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Suriname and the IMF Reach Staff-Level Agreement on the Second Review of the Extended Arrangement Under the Extended Fund Facility

May 17, 2022

End-of-Mission press releases include statements of IMF staff teams that convey preliminary findings after a visit to a country. The views expressed in this statement are those of the IMF staff and do not necessarily represent the views of the IMF’s Executive Board. Based on the preliminary findings of this mission, staff will prepare a report that, subject to management approval, will be presented to the IMF's Executive Board for discussion and decision.
  • The IMF staff team and Surinamese authorities reached a staff-level agreement on the second review of the authorities’ economic recovery program supported by the Extended Fund Facility (EFF). The agreement is subject to approval by the IMF’s Executive Board.
  • Suriname’s economic program remains on track albeit with delays in some policy reforms. The economy continues to recover from the deep recession in 2020-21 but faces a range of near-term challenges, including those newly created by the war in Ukraine.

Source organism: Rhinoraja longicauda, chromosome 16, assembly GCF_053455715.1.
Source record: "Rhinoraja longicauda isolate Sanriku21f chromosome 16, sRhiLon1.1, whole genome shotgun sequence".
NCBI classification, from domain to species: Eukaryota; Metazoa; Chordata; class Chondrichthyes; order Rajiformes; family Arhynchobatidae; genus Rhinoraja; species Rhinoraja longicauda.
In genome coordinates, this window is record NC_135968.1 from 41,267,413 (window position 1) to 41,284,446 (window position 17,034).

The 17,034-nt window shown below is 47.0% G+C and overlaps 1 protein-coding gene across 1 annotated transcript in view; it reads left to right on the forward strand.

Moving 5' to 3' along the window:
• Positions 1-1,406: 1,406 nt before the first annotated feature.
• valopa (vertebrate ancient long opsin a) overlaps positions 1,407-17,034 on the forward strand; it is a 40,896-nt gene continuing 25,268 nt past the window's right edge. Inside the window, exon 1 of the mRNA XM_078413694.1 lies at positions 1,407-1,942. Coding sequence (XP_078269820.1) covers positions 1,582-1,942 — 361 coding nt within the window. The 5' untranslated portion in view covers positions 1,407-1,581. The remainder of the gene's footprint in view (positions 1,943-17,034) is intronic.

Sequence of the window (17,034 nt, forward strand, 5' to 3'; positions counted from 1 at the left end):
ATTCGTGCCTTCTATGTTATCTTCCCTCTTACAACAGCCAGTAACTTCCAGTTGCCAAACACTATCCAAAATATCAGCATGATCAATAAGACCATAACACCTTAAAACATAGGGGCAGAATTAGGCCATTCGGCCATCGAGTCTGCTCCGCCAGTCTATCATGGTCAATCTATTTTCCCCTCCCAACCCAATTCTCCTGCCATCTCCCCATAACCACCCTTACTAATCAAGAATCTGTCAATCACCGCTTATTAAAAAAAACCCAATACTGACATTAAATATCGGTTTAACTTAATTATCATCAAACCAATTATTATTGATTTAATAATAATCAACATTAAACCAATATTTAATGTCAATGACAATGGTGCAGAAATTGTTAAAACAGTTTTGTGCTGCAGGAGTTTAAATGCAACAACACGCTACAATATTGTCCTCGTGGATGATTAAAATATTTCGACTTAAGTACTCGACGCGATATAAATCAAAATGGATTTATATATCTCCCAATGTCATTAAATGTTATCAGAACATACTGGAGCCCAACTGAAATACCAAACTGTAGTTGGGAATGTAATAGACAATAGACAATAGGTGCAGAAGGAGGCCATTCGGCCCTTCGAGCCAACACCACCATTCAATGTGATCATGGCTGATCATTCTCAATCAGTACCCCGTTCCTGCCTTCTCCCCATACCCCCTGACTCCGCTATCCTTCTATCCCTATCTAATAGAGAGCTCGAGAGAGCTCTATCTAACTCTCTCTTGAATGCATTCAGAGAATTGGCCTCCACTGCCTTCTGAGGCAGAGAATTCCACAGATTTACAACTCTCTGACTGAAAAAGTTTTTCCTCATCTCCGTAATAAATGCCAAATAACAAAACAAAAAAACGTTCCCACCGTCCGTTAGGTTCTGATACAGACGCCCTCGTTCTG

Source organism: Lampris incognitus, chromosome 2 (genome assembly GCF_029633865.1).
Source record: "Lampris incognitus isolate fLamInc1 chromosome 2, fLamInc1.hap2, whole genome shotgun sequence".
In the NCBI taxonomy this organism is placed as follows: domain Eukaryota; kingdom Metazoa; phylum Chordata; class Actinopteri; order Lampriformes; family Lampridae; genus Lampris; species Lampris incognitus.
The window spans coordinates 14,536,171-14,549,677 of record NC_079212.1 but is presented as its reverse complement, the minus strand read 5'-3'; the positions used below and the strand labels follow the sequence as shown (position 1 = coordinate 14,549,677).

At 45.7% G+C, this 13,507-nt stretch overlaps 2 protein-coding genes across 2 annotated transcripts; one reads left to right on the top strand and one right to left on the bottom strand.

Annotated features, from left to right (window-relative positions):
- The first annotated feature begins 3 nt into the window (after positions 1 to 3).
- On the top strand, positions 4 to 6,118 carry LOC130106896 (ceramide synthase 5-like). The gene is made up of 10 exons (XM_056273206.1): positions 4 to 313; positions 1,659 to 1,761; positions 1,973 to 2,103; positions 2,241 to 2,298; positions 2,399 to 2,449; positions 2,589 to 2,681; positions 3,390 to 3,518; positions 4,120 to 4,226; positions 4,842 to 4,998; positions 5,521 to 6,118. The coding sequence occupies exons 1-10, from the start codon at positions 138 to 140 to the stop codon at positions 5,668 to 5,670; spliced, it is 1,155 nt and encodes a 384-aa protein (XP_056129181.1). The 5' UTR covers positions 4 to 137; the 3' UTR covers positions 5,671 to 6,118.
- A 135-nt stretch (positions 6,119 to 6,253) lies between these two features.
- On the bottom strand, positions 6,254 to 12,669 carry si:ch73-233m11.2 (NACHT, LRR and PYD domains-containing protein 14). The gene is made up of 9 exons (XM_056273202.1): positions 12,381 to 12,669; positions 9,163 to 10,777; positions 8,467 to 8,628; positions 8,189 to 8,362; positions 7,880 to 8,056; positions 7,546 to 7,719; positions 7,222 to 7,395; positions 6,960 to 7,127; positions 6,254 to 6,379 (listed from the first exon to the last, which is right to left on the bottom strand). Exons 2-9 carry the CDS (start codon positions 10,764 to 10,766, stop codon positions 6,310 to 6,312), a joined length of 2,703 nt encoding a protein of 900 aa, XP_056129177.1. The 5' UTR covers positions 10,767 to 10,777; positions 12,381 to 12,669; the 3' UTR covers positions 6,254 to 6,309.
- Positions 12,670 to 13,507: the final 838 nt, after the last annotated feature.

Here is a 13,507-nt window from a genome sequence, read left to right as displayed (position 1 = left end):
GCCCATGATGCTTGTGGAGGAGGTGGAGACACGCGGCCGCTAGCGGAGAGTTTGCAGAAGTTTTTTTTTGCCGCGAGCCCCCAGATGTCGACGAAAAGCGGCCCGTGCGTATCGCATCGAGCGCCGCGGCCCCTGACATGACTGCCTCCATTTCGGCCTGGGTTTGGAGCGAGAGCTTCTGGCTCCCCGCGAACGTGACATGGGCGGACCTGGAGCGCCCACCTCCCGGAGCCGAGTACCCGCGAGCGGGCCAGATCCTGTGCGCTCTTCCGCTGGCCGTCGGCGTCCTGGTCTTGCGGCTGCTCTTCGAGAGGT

• The government’s near-term policies focus is on how best to mitigate the impact of the global commodity price shock on the economy and, especially, on vulnerable households. The government remains committed to reducing vulnerabilities and improving the country’s fiscal and external balances.

Washington, DC: An International Monetary Fund (IMF) team led by Mr. Ding Ding visited Paramaribo on May 9-13 to conduct the second review of the 36-month Extended Fund Facility approved by the IMF Executive Board on December 22, 2021 .

At the conclusion of the discussions, Mr. Ding issued the following statement:

“The IMF team reached a staff-level agreement on policy measures for the completion of the second review under the authorities reform program. This agreement is subject to approval by the IMF’s Executive Board.